Source: ABS data available on request, International Trade database.


Over the five years from 1998-99 to 2002-03, the volume of wine exported from Western Australia accounted for an increasing share of the total volume of wine exported from Australia, rising from 0.6% in 1998-99 to 1.0% in 2002-03. This represented an average annual growth rate of 15.2% over the five year period.

EXPORTS OF WINE, Western Australia, Proportion of the total volume of wine exported from Australia
Graph - Exports of wine from Western Australia as a proportion of the total volume of wine exported from Australia
Source: ABS data available on request, International Trade database.


The United Kingdom was the major country of destination for Western Australia's wine exports in 2002-03, having received 1.7 million litres of wine, valued at $14.3 million. Exports to the United Kingdom accounted for 33.3% of the quantity of total wine exported from Western Australia in 2002-03. Other significant export markets for wine from Western Australia in 2002-03 were the United States of America and New Zealand, having accounted for 22.2% and 8.5% respectively of the quantity of wine exported in 2002-03.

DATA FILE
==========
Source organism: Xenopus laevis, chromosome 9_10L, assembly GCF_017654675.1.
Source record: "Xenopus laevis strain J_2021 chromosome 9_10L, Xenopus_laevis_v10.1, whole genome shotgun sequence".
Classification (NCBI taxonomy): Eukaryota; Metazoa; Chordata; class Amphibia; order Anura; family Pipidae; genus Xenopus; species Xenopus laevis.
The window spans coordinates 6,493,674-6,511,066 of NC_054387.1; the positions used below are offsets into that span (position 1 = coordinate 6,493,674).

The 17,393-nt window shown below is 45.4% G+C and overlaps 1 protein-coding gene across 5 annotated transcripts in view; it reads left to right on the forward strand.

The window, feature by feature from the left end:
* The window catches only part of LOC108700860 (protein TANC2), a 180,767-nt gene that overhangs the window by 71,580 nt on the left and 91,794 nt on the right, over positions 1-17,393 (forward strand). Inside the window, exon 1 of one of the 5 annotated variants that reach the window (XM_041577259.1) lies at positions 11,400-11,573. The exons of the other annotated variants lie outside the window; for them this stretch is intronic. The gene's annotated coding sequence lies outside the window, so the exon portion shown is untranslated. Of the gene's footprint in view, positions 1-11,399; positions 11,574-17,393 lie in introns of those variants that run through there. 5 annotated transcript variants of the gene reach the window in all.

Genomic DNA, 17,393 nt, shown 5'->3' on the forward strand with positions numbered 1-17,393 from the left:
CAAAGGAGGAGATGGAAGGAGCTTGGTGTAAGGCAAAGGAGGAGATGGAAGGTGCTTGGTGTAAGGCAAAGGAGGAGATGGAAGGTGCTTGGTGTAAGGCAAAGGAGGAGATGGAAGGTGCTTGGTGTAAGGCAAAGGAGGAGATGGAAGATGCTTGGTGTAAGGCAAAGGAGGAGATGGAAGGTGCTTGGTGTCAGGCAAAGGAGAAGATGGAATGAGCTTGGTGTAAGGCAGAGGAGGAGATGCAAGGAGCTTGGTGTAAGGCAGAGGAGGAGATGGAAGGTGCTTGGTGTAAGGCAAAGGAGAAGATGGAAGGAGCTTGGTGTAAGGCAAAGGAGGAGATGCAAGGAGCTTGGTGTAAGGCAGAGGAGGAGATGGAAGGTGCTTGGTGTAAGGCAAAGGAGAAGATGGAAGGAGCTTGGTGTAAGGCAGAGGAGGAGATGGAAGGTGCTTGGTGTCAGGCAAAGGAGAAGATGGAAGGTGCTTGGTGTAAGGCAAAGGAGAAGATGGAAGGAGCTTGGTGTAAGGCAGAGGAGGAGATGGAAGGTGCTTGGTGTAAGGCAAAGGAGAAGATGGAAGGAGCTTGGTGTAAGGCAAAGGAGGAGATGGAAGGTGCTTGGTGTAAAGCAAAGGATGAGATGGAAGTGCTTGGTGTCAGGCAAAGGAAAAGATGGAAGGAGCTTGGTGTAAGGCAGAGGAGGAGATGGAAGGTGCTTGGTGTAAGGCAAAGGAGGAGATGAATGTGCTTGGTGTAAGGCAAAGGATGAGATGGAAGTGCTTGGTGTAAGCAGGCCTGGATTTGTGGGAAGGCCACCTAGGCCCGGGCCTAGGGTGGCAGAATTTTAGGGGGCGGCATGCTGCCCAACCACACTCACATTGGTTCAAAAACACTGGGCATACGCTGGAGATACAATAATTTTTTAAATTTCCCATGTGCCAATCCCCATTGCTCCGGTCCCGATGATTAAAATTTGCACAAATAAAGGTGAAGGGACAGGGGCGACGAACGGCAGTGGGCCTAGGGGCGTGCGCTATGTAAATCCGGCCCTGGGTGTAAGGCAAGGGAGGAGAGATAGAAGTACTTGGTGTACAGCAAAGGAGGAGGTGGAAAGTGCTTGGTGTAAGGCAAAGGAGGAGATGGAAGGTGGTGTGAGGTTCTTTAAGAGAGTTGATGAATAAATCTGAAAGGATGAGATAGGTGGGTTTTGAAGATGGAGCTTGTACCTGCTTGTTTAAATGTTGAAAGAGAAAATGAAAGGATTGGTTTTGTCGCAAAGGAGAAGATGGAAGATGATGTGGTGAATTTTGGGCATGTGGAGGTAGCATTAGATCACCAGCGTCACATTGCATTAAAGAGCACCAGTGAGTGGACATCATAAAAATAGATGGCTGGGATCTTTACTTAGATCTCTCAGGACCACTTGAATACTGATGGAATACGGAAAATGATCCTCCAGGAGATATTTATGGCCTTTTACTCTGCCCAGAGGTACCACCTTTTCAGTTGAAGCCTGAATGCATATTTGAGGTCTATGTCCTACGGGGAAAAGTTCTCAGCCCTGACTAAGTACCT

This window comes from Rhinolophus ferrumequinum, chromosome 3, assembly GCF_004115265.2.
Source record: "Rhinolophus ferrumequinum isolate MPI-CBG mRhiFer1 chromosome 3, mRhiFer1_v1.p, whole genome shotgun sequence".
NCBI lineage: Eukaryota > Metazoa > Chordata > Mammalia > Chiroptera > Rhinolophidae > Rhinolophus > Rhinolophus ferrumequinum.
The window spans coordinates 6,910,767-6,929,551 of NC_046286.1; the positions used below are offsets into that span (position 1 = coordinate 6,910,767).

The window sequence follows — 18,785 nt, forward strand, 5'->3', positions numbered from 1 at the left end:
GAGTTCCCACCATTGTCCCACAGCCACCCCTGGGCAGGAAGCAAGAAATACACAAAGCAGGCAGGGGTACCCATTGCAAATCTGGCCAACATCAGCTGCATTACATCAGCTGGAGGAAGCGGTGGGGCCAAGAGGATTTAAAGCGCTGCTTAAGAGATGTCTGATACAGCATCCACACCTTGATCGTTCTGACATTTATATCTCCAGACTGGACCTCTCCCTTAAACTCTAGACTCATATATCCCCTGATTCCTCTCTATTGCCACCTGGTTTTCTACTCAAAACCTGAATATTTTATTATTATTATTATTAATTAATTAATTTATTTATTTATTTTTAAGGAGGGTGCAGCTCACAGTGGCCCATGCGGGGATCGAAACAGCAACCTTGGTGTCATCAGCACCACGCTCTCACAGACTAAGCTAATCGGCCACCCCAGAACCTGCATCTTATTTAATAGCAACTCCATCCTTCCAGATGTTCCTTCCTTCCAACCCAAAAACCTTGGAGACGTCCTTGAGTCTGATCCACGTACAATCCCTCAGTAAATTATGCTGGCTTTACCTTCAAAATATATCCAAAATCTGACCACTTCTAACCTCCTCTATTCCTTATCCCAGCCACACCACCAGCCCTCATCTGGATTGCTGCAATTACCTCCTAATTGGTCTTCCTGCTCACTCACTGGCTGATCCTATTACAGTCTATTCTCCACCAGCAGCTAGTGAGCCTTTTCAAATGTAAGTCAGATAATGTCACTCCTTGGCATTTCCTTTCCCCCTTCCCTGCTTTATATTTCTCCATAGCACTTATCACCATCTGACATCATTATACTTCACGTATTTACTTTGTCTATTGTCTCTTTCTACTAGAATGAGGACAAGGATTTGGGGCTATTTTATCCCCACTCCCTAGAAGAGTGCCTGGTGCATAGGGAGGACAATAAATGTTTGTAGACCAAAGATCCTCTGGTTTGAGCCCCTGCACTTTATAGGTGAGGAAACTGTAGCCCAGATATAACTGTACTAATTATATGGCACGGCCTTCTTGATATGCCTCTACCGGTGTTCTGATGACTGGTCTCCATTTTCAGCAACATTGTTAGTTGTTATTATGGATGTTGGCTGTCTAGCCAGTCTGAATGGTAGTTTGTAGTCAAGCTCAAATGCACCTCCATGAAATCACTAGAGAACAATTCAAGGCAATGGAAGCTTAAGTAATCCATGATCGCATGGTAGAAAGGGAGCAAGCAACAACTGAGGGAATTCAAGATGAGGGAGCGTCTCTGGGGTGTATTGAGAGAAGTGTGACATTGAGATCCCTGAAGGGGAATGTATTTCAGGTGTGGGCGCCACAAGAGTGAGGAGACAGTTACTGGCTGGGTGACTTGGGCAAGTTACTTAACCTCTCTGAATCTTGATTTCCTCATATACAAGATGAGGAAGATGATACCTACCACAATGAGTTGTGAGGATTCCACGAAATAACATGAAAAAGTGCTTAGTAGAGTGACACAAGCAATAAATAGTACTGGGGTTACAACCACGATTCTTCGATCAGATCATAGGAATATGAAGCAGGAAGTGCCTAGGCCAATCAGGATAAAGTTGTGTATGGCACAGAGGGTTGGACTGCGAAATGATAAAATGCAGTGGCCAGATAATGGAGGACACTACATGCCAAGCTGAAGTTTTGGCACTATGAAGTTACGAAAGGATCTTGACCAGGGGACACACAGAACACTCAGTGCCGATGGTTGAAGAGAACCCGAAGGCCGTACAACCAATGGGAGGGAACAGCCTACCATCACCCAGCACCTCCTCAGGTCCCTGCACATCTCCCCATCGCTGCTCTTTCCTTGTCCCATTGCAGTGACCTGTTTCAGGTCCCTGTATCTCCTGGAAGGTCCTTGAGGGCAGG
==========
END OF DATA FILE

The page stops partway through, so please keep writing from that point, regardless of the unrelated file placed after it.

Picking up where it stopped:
Over the five years from 1998-99 to 2002-03, Western Australia's largest growing export market for wine was New Zealand. The quantity of wine exported to New Zealand increased from 7,000 litres in 1998-99 to 431,000 litres in 2002-03. Other destinations to record large growth in the quantity of wine received from Western Australia over the period 1998-99 to 2002-03 were Canada, which rose from 26,000 litres in 1998-99 to 207,000 litres in 2002-03; and Ireland, which increased from 16,000 litres in 1998-99 to 121,000 litres in 2002-03.

TOP 10 DESTINATIONS FOR WINE EXPORTS, Western Australia, 1998-99 to 2002-03(a)